Each of the client applications 102-106 is coupled to one of client proxies 110 and 112. The client proxies service one or more client applications by receiving file access requests, obtaining from the namespace server 114 location information of files referenced in the access requests, and initiating storage access requests to the appropriate data servers. Responses from the data servers 107-108 are returned to the appropriate client applications. The U.S. patent/application having patent application Ser. No. 09/774,841 now pending, entitled, “EXTENDING A STANDARD-BASED REMOTE FILE ACCESS PROTOCOL AND MAINTAINING COMPATIBILITY WITH A STANDARD PROTOCOL STACK” by Karamanolis et al., filed on Jan. 31, 2001, and assigned to the assignee of the present invention, describes an example embodiment for implementing a client proxy and is hereby incorporated by reference.

To improve scalability and performance, the namespace server 114 manages the namespace data of the distributed file system. In one embodiment, the namespace data is maintained by a database application in conjunction with a conventional, commercially available database management system (DBMS). By deploying the portion of the file system that heavily relies on consistency and coherency control mechanisms on a DBMS that efficiently implements such mechanisms, two goals are achieved. First, the namespace portion of the file system is simplified and can be scaled with the DBMS. Second, the DBMS is designed for the type of task common to namespace operations, for example, lookup and consistency maintenance.

Each of the client applications 102-106 issues file access requests to an associated one of the client proxies 110-112. For example, client applications 102 and 104 issue file access requests (116 and 118) to client proxy 110, and client application 106 issues file access requests (120) to client proxy 112. In response to the file access requests, the client proxies 110 and 112 issue namespace requests (122 and 124) to the namespace server 114. The name space requests include file identifiers from the file access requests. In response to the namespace requests, the namespace server performs database lookup operations to determine location information (e.g., the data servers 107-108) for the specified files. The location data are returned to the client proxies 110 and 112 as shown by lines 126 and 128. Once the client proxies have the location information, storage access requests (132, 134, 136, and 138) are issued to the appropriate data servers 107 and 108. The data servers then return data and/or responses (142, 144, 146, and 148) to the appropriate client proxies 110 and 112, and the client proxies return the data and/or responses (152, 154, and 156) to the appropriate client applications 102-106.

FIG. 2 is a functional block diagram of a system 200 including a namespace server implemented on a database management system (DBMS). System 200 includes client systems 202-204, namespace server 206, and a plurality of data servers 107-108. The client systems, namespace server, and data servers are communicatively coupled via a conventional network arrangement 208, for example a local or wide area network.

Each of the client systems 202-204 is a conventional data processing system that hosts one or more client applications (e.g., 102-104). Client proxy 110 implements the protocol for access to the distributed file system and also interacts with the namespace server 206 and database application 207 to obtain location information for referenced files. The present invention is suitable for various distributed file systems. For example, in one embodiment the standard Network File System (NFS) is adapted to implement the present invention. Those skilled in the art will recognize that various alternative remote and distributed file systems could be adapted to operate in accordance with the present invention.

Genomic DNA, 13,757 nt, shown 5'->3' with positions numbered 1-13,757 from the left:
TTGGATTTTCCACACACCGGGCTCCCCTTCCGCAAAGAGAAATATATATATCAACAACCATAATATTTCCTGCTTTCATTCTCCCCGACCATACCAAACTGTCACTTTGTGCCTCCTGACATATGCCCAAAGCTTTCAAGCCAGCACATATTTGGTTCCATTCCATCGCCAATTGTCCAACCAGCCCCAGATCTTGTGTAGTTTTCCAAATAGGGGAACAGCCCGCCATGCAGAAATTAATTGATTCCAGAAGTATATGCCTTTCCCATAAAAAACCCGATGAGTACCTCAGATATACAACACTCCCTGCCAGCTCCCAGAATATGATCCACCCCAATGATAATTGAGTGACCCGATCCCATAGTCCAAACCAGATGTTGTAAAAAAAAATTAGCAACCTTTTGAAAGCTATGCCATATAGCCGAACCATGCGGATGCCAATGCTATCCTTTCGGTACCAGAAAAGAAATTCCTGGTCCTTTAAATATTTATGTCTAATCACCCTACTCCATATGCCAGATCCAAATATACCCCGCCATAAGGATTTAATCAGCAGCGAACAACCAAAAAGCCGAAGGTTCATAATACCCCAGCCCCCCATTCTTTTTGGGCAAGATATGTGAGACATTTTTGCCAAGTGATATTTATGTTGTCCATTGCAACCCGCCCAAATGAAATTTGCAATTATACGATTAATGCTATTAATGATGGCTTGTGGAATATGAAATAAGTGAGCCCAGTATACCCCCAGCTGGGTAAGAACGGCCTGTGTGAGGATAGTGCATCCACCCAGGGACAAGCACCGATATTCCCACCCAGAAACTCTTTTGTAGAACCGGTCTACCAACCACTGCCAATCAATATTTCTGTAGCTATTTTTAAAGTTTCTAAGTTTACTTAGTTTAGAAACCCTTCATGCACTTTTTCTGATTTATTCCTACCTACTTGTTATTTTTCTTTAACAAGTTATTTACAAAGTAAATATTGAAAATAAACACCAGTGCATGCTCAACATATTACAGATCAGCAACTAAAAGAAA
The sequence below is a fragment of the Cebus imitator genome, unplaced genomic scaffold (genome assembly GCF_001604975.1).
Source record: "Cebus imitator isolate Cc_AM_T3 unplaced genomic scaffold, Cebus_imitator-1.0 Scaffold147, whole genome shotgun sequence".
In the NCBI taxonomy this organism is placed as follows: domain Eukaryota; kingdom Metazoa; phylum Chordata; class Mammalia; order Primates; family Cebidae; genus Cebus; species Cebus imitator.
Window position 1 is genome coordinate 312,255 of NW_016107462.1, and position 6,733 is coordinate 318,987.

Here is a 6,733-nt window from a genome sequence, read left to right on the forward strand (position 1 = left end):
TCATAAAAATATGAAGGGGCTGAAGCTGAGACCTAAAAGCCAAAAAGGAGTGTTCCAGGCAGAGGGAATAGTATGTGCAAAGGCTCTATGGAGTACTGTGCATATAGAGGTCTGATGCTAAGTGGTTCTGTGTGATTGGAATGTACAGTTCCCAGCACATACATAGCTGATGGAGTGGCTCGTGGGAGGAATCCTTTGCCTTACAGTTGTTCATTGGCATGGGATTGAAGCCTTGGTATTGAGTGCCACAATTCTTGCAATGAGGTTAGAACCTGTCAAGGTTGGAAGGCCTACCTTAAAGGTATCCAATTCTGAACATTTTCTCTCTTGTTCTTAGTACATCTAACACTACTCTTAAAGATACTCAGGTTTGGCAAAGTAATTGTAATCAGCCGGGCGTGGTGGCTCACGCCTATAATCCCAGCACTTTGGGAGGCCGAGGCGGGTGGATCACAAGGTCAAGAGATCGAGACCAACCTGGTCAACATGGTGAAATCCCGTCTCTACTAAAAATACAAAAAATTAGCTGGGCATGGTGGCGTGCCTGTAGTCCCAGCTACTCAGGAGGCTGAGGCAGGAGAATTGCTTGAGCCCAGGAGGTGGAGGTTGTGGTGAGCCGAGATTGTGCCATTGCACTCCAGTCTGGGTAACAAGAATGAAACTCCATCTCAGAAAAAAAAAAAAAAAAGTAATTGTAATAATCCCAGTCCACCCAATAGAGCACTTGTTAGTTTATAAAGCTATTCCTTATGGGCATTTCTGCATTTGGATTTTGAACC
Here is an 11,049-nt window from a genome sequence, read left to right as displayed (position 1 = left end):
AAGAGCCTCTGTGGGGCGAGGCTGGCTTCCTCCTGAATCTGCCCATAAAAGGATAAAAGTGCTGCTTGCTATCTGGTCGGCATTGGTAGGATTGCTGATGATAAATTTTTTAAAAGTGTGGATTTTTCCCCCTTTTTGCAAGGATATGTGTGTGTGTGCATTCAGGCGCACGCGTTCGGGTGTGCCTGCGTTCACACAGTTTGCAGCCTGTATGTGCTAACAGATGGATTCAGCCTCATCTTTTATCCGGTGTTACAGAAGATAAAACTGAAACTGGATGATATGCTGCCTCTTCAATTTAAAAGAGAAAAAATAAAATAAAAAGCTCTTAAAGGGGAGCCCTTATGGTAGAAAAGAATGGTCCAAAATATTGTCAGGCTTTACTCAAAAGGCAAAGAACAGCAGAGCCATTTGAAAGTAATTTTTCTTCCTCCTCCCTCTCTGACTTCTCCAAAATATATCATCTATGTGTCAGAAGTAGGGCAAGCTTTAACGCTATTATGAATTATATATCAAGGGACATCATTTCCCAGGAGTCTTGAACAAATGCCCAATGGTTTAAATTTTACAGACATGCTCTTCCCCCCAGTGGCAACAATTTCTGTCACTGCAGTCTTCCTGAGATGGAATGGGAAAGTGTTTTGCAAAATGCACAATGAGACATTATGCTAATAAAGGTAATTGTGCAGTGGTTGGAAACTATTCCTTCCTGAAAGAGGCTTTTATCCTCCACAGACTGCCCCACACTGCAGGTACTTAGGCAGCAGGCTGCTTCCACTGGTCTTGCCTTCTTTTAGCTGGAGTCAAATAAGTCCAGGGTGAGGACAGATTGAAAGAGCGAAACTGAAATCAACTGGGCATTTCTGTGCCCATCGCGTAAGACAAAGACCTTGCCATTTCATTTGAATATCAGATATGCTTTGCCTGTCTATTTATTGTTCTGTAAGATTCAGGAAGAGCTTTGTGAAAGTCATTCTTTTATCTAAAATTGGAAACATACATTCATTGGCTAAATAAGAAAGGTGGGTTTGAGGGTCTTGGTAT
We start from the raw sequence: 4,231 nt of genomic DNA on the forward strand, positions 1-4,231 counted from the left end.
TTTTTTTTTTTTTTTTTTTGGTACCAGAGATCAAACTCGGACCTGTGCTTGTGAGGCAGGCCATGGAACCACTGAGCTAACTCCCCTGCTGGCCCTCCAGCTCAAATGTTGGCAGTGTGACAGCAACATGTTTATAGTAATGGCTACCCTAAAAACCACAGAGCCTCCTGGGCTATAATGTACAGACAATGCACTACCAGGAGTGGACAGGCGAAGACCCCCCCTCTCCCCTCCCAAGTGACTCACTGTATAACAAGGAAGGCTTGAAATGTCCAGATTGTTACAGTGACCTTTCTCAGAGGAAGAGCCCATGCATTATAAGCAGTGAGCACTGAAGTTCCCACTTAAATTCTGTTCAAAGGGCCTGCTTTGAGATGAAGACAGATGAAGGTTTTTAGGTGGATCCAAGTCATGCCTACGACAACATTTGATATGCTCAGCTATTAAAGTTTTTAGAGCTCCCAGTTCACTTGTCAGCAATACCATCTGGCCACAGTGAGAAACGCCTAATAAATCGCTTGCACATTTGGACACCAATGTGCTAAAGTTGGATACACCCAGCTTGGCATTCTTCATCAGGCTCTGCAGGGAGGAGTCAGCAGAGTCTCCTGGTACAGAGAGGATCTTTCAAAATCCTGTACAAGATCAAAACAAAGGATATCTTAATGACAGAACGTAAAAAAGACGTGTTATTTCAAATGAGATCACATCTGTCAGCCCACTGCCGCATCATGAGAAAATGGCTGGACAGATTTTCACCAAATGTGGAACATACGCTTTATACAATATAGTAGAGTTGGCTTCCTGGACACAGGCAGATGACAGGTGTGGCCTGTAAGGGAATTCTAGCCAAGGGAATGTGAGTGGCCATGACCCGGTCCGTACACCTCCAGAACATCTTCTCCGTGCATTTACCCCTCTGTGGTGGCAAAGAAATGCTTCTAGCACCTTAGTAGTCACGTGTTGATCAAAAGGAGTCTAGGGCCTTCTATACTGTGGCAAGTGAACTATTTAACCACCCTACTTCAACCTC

The namespace server 206 is deployed on a conventional data processing system separate from the data servers 107-108. The hardware configuration of the namespace server depends on the number of file access requests from the client applications. In an example embodiment, the functions of the namespace server are implemented as a database server application 207 in conjunction with a database management system such as those available from ORACLE Corporation. Those skilled in the art will appreciate that other DMBSs are also suitable for the purposes of the present invention. The database server application supports conventional database operations and services concurrent requests from multiple client proxies.

Namespace server 206 manages and provides access to namespace database 212. The namespace database includes information that describes the various namespace identifiers of the distributed file system. “Namespace identifiers” include file names and directory names in the file system. For example, associated with each namespace identifier are pointers to database entries for the children directories if the namespace identifier identifies a directory. Pointers to the children are used to traverse the directory hierarchy of the file system. Pointers to the database entry for the parent directory are also associated with a directory-type namespace identifier. The location information associated with each namespace identifier includes identifiers for the data server and the storage element on which the data referenced by the namespace identifier is stored, along with a storage address. The namespace server returns the namespace identifier information to the client proxy in response to a namespace request.

The data servers 107-108 are data processing systems that provide access to the file data in response to file access requests from the client proxies. The data servers implement the physical portion of the file system.

FIGS. 3-6 contain flowcharts of processing performed by the client proxy in servicing read, write, delete, and rename file access requests. The read, write, delete, and rename operations are described to illustrate the separation of interactions with the namespace server and interactions with the data servers. Those skilled in the art will recognize that the client proxy implements similar processing for interacting with the namespace server for other file access operations.